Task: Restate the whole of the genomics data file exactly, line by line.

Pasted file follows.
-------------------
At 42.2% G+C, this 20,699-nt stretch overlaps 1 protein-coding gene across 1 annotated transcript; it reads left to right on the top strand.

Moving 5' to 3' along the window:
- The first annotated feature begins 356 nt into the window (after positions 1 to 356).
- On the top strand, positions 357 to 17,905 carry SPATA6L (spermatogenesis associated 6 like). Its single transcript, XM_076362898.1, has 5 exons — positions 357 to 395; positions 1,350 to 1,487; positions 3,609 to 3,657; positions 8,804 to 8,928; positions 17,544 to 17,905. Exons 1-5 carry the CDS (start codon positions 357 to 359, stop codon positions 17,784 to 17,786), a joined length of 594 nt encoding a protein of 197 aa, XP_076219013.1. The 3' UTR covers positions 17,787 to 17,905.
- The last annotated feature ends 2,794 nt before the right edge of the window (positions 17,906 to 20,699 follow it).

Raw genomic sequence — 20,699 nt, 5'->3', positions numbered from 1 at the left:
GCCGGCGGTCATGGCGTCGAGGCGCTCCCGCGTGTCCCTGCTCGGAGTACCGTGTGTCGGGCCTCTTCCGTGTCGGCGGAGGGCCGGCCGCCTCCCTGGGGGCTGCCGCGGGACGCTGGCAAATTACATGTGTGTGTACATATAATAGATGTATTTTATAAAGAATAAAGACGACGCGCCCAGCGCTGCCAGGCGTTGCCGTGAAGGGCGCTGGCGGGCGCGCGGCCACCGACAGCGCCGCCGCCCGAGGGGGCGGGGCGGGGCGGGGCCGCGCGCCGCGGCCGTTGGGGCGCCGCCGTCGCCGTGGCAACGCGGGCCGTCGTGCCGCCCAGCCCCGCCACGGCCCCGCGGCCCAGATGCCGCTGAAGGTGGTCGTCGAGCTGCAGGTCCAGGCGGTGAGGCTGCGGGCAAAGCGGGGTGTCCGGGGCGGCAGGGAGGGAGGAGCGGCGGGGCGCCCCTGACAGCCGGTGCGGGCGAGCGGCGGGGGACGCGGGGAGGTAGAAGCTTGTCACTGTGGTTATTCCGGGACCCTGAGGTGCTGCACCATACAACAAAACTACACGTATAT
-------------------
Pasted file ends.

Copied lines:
At 42.2% G+C, this 20,699-nt stretch overlaps 1 protein-coding gene across 1 annotated transcript; it reads left to right on the top strand.

Moving 5' to 3' along the window:
- The first annotated feature begins 356 nt into the window (after positions 1 to 356).
- On the top strand, positions 357 to 17,905 carry SPATA6L (spermatogenesis associated 6 like). Its single transcript, XM_076362898.1, has 5 exons — positions 357 to 395; positions 1,350 to 1,487; positions 3,609 to 3,657; positions 8,804 to 8,928; positions 17,544 to 17,905. Exons 1-5 carry the CDS (start codon positions 357 to 359, stop codon positions 17,784 to 17,786), a joined length of 594 nt encoding a protein of 197 aa, XP_076219013.1. The 3' UTR covers positions 17,787 to 17,905.
- The last annotated feature ends 2,794 nt before the right edge of the window (positions 17,906 to 20,699 follow it).

Raw genomic sequence — 20,699 nt, 5'->3', positions numbered from 1 at the left:
GCCGGCGGTCATGGCGTCGAGGCGCTCCCGCGTGTCCCTGCTCGGAGTACCGTGTGTCGGGCCTCTTCCGTGTCGGCGGAGGGCCGGCCGCCTCCCTGGGGGCTGCCGCGGGACGCTGGCAAATTACATGTGTGTGTACATATAATAGATGTATTTTATAAAGAATAAAGACGACGCGCCCAGCGCTGCCAGGCGTTGCCGTGAAGGGCGCTGGCGGGCGCGCGGCCACCGACAGCGCCGCCGCCCGAGGGGGCGGGGCGGGGCGGGGCCGCGCGCCGCGGCCGTTGGGGCGCCGCCGTCGCCGTGGCAACGCGGGCCGTCGTGCCGCCCAGCCCCGCCACGGCCCCGCGGCCCAGATGCCGCTGAAGGTGGTCGTCGAGCTGCAGGTCCAGGCGGTGAGGCTGCGGGCAAAGCGGGGTGTCCGGGGCGGCAGGGAGGGAGGAGCGGCGGGGCGCCCCTGACAGCCGGTGCGGGCGAGCGGCGGGGGACGCGGGGAGGTAGAAGCTTGTCACTGTGGTTATTCCGGGACCCTGAGGTGCTGCACCATACAACAAAACTACACGTATAT